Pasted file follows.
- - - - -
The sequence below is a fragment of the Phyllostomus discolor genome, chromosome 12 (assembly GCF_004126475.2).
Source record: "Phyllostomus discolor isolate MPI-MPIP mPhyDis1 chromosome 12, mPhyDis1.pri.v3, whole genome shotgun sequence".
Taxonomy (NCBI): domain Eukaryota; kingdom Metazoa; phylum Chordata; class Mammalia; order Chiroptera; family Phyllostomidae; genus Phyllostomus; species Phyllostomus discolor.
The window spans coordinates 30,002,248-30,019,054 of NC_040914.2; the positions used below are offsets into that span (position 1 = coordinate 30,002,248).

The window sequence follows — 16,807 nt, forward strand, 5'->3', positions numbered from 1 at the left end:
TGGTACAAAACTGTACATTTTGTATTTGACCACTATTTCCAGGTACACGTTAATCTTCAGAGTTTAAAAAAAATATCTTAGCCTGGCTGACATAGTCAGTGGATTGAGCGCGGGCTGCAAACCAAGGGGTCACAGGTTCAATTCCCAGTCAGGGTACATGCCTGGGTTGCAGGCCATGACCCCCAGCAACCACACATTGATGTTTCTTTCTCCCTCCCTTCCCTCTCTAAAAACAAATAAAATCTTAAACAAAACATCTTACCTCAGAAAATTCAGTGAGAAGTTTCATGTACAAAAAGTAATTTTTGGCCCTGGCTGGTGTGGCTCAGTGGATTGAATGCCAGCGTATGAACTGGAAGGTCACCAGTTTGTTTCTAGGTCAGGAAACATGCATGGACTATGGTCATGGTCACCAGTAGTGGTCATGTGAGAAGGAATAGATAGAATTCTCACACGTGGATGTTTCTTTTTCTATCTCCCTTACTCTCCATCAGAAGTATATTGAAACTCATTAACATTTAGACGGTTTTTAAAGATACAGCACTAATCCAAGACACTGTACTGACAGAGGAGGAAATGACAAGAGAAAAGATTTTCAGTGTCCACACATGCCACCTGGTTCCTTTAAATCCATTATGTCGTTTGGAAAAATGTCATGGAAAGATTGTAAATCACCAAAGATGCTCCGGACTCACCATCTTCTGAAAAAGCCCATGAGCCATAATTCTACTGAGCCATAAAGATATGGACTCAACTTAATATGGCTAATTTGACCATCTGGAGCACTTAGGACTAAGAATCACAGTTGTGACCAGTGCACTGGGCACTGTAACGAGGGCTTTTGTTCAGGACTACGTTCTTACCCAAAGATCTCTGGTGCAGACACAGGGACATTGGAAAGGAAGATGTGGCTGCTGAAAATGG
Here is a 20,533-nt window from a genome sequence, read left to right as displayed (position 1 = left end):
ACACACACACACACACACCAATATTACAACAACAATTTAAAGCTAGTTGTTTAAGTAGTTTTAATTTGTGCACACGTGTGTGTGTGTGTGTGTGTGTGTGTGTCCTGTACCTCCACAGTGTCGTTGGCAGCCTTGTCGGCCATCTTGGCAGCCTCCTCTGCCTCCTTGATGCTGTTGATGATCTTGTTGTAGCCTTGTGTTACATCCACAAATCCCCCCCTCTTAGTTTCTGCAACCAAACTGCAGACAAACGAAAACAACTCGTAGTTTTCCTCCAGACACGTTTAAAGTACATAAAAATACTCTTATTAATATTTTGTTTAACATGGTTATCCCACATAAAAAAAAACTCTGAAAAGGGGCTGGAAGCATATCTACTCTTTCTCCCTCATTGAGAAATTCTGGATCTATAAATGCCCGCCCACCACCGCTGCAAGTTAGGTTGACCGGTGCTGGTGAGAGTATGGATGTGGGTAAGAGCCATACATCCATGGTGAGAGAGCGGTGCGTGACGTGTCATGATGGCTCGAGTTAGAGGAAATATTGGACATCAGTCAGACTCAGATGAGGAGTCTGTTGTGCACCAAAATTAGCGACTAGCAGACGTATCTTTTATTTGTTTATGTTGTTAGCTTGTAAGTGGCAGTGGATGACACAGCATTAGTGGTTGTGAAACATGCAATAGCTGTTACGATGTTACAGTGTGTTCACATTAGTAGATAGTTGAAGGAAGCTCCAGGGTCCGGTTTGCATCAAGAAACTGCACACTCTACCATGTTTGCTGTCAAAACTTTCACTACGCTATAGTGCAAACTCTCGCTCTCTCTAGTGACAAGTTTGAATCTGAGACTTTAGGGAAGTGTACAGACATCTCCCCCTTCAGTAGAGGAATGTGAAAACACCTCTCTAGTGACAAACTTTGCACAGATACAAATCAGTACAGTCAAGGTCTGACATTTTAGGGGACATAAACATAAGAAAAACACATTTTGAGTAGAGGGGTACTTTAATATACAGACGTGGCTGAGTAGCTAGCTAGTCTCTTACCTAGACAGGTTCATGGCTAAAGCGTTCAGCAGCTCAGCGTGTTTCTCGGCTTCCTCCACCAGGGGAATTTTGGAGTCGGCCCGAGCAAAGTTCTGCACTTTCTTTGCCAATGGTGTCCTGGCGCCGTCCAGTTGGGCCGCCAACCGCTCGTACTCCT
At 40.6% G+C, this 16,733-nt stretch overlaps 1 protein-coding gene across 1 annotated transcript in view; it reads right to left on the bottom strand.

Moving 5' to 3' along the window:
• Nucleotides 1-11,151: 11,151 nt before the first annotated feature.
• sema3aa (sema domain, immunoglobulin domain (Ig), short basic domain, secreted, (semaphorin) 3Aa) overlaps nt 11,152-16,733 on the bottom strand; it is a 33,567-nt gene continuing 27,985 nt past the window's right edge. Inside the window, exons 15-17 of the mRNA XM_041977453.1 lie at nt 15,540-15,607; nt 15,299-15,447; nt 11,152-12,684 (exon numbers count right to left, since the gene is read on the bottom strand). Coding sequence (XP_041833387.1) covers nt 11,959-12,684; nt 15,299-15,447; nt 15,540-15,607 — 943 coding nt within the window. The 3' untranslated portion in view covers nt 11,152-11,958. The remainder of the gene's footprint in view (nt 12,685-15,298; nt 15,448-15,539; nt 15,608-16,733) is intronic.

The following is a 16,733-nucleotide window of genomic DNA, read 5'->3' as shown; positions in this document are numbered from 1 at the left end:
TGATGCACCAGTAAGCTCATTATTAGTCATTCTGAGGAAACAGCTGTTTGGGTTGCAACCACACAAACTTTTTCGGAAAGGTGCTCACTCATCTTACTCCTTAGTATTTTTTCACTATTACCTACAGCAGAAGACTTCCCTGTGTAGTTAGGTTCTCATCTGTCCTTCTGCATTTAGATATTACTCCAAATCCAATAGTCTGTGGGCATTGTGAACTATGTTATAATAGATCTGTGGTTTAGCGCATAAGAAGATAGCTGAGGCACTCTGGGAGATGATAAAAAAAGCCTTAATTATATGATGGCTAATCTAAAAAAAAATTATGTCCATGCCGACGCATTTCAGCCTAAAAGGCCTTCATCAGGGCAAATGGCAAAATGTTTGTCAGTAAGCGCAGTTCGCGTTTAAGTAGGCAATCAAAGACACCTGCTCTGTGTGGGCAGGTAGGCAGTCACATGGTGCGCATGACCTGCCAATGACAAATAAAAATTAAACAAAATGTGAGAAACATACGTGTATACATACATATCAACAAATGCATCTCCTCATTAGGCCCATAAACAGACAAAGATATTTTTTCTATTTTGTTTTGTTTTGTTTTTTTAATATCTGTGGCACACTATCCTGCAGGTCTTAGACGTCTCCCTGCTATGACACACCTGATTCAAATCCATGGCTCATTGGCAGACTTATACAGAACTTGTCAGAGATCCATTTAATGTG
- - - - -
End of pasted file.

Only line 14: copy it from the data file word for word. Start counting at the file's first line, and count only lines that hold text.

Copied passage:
TGATGCACCAGTAAGCTCATTATTAGTCATTCTGAGGAAACAGCTGTTTGGGTTGCAACCACACAAACTTTTTCGGAAAGGTGCTCACTCATCTTACTCCTTAGTATTTTTTCACTATTACCTACAGCAGAAGACTTCCCTGTGTAGTTAGGTTCTCATCTGTCCTTCTGCATTTAGATATTACTCCAAATCCAATAGTCTGTGGGCATTGTGAACTATGTTATAATAGATCTGTGGTTTAGCGCATAAGAAGATAGCTGAGGCACTCTGGGAGATGATAAAAAAAGCCTTAATTATATGATGGCTAATCTAAAAAAAAATTATGTCCATGCCGACGCATTTCAGCCTAAAAGGCCTTCATCAGGGCAAATGGCAAAATGTTTGTCAGTAAGCGCAGTTCGCGTTTAAGTAGGCAATCAAAGACACCTGCTCTGTGTGGGCAGGTAGGCAGTCACATGGTGCGCATGACCTGCCAATGACAAATAAAAATTAAACAAAATGTGAGAAACATACGTGTATACATACATATCAACAAATGCATCTCCTCATTAGGCCCATAAACAGACAAAGATATTTTTTCTATTTTGTTTTGTTTTGTTTTTTTAATATCTGTGGCACACTATCCTGCAGGTCTTAGACGTCTCCCTGCTATGACACACCTGATTCAAATCCATGGCTCATTGGCAGACTTATACAGAACTTGTCAGAGATCCATTTAATGTG